The other arguments in favour have been rehearsed elsewhere but include cost effectiveness, accessibility, increased inclusivity, better training opportunities, reduced environmental impact and more. These all feed into improved access to justice; it is very difficult to argue that being able to reliably attend a hearing from anywhere in the world compared to being required to attend a physical hearing in Haar will negatively affect a party’s right to be heard. On the contrary, it is likely to make participation in oral proceedings easier for everyone, thereby significantly improving how the right to be heard enshrined in Article 116(1) EPC is enjoyed in practice.

Does it need to be compulsory?

The main sticking point seems to be the ability of the Board of Appeal to hold oral proceedings by ViCo without the consent of all parties to the proceedings. This arguably imparts greater power to the Boards of Appeal and it is therefore right that the legality of this is properly considered.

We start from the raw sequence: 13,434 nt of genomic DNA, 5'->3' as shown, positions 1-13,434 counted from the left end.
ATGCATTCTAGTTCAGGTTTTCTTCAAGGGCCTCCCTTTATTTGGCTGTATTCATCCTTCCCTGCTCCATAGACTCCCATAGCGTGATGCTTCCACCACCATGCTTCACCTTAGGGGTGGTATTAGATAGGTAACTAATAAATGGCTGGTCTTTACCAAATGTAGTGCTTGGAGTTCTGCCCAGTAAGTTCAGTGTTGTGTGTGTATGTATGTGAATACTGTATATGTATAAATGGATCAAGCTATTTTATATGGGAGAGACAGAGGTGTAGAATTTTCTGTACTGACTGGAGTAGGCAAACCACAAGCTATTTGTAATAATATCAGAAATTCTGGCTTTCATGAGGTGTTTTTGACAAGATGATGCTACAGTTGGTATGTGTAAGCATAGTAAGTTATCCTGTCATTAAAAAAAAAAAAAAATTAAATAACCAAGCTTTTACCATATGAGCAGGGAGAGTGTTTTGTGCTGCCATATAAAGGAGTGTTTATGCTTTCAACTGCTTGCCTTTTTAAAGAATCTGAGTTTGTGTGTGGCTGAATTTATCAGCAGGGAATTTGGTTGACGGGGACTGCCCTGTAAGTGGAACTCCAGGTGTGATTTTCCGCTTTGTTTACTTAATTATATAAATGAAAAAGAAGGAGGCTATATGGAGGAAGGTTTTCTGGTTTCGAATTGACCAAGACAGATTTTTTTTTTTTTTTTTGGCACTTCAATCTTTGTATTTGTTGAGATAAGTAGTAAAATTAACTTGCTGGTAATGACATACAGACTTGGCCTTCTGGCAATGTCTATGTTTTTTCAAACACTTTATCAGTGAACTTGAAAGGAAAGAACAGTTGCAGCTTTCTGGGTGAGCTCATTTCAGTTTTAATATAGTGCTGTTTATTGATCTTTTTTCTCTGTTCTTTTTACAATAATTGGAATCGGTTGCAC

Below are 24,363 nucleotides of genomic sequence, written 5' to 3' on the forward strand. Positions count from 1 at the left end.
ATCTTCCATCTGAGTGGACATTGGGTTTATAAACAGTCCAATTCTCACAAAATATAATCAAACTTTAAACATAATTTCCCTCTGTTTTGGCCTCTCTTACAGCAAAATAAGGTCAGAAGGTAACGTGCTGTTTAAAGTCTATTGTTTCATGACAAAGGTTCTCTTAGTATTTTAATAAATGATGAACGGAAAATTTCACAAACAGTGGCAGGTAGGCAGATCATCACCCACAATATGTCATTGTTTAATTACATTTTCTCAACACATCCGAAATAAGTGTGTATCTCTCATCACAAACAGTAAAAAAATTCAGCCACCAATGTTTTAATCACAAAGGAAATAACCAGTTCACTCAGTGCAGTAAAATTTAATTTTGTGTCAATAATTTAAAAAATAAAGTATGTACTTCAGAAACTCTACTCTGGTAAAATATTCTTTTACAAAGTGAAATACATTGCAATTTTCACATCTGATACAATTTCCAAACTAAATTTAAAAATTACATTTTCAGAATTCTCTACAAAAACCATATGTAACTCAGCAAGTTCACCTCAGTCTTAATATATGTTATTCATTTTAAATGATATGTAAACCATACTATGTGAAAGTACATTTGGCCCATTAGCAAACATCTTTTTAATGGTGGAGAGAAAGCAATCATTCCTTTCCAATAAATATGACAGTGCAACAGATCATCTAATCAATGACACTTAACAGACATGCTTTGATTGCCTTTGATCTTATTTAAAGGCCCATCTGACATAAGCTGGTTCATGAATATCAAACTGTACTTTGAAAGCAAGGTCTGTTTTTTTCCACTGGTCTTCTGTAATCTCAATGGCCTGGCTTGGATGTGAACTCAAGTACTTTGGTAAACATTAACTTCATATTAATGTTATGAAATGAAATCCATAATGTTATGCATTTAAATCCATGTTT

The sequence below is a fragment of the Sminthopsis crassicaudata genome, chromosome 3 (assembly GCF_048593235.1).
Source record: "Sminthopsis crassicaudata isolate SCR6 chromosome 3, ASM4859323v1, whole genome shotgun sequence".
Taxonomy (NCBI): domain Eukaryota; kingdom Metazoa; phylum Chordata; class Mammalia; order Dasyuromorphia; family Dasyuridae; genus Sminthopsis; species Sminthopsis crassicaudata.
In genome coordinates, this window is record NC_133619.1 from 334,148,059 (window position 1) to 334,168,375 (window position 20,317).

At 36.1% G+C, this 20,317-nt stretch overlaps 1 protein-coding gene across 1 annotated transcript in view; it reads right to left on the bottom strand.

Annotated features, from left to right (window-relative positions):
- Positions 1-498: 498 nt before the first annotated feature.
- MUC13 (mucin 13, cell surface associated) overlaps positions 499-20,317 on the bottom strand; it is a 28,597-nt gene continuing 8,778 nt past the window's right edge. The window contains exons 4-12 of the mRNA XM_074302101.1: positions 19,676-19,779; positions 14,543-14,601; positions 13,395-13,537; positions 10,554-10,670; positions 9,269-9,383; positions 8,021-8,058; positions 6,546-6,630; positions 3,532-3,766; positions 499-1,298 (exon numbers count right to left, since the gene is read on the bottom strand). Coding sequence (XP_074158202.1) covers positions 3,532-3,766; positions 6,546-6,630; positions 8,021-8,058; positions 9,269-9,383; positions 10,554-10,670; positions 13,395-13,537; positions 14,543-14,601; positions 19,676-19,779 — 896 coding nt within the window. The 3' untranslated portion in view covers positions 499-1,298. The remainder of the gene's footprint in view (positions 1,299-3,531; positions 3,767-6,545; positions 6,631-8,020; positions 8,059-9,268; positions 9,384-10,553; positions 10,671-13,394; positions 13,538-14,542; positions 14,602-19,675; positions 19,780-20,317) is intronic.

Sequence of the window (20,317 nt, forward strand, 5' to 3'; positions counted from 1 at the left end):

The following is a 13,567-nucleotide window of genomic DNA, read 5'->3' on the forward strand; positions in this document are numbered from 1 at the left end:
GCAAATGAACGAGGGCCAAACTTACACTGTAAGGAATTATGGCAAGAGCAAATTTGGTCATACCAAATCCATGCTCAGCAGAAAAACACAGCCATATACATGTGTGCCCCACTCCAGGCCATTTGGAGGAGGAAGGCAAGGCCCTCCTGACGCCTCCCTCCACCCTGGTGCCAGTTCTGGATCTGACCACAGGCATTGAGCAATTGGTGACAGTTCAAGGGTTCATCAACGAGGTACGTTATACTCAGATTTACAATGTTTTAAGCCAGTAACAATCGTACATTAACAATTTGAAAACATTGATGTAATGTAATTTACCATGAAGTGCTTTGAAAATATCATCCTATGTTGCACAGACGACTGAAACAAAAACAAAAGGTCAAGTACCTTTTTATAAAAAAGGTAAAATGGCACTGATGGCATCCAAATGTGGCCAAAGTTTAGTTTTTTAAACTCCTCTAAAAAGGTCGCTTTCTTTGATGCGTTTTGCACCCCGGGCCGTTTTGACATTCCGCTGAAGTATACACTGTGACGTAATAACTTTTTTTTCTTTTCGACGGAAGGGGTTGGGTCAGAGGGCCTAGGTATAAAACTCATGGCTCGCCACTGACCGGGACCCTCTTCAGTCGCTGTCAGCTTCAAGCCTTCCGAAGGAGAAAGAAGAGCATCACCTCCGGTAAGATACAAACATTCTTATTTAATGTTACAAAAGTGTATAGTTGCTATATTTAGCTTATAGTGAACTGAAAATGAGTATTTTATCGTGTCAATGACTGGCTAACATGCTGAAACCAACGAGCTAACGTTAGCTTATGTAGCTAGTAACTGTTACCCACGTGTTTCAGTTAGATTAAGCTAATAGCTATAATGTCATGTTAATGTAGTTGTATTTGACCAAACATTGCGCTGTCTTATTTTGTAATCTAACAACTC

On balance, we feel the practicalities warrant allowing the Board of Appeal to have this power. If the Board of Appeal are not able to hold oral proceedings by ViCo unless all parties to proceedings agree, there will likely be many instances of oral proceedings which are blocked from taking place by ViCo due to withheld consent from a single party. This could be for strategic reasons which benefit a particular party (e.g. a patentee looking to delay a decision confirming the revocation of their patent) and severely undermines the advantages of enabling ViCo oral proceedings in the first place.